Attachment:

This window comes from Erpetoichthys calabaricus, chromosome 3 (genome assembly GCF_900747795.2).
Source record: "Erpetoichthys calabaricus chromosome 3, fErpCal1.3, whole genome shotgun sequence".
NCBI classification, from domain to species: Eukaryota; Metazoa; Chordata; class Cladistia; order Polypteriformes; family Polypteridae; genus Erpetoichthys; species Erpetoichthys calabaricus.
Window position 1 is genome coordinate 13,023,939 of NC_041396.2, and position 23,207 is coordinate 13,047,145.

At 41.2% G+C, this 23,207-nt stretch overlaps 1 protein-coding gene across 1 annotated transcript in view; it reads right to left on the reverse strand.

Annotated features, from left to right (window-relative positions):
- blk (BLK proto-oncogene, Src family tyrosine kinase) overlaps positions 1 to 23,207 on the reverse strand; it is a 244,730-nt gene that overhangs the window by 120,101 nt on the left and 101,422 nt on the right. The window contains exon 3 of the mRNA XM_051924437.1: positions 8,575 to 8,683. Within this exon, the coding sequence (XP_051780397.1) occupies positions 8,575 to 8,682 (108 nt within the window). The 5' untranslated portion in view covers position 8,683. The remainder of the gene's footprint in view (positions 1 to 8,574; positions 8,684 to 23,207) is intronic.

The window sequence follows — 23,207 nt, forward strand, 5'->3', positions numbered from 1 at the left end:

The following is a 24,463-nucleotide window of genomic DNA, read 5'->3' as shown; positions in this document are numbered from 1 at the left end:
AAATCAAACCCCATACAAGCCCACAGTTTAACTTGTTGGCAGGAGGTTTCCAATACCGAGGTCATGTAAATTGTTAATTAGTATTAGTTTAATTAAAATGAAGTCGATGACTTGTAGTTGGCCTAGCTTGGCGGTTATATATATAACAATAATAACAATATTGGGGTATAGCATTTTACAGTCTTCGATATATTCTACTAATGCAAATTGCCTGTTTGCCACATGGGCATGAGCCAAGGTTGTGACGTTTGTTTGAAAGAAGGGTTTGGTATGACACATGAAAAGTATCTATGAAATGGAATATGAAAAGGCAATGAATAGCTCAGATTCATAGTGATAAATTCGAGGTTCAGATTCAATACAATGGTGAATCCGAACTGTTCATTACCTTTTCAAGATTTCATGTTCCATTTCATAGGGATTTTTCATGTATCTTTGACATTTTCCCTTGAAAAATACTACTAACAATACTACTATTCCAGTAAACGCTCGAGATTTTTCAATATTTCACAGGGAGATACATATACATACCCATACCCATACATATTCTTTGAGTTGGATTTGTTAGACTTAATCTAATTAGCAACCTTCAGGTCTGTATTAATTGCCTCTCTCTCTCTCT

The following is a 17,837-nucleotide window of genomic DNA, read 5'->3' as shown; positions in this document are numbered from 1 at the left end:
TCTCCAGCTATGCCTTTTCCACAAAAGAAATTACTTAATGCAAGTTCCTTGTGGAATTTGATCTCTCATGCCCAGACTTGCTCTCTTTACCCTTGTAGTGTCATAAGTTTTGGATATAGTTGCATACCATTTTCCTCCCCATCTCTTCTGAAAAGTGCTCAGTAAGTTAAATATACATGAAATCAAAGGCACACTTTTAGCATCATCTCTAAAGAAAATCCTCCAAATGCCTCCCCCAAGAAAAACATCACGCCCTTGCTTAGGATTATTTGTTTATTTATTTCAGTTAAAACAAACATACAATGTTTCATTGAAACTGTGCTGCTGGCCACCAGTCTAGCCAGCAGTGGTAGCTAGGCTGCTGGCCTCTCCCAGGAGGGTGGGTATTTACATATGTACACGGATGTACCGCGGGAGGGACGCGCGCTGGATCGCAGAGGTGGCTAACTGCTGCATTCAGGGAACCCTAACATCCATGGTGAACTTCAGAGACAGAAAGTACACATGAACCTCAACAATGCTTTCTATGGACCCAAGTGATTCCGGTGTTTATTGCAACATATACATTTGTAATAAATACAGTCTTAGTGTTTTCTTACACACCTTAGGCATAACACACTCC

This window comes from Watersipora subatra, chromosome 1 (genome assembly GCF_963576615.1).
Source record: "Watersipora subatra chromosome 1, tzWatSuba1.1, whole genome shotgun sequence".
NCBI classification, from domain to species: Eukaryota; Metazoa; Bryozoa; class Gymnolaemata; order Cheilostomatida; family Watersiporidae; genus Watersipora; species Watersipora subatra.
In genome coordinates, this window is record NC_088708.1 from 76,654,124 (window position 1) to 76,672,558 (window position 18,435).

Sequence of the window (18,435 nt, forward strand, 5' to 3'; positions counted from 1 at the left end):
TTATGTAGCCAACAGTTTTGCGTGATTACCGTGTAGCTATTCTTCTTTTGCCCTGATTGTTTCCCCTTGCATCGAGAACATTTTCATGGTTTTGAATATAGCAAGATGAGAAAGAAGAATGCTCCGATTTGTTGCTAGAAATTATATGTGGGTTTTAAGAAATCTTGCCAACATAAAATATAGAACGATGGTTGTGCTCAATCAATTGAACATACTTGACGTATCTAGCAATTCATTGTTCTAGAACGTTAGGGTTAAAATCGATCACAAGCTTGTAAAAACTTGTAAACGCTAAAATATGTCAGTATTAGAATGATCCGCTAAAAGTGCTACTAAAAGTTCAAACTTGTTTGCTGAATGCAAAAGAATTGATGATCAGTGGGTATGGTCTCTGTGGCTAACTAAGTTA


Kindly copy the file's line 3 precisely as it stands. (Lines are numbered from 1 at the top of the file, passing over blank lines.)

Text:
NCBI classification, from domain to species: Eukaryota; Metazoa; Chordata; class Cladistia; order Polypteriformes; family Polypteridae; genus Erpetoichthys; species Erpetoichthys calabaricus.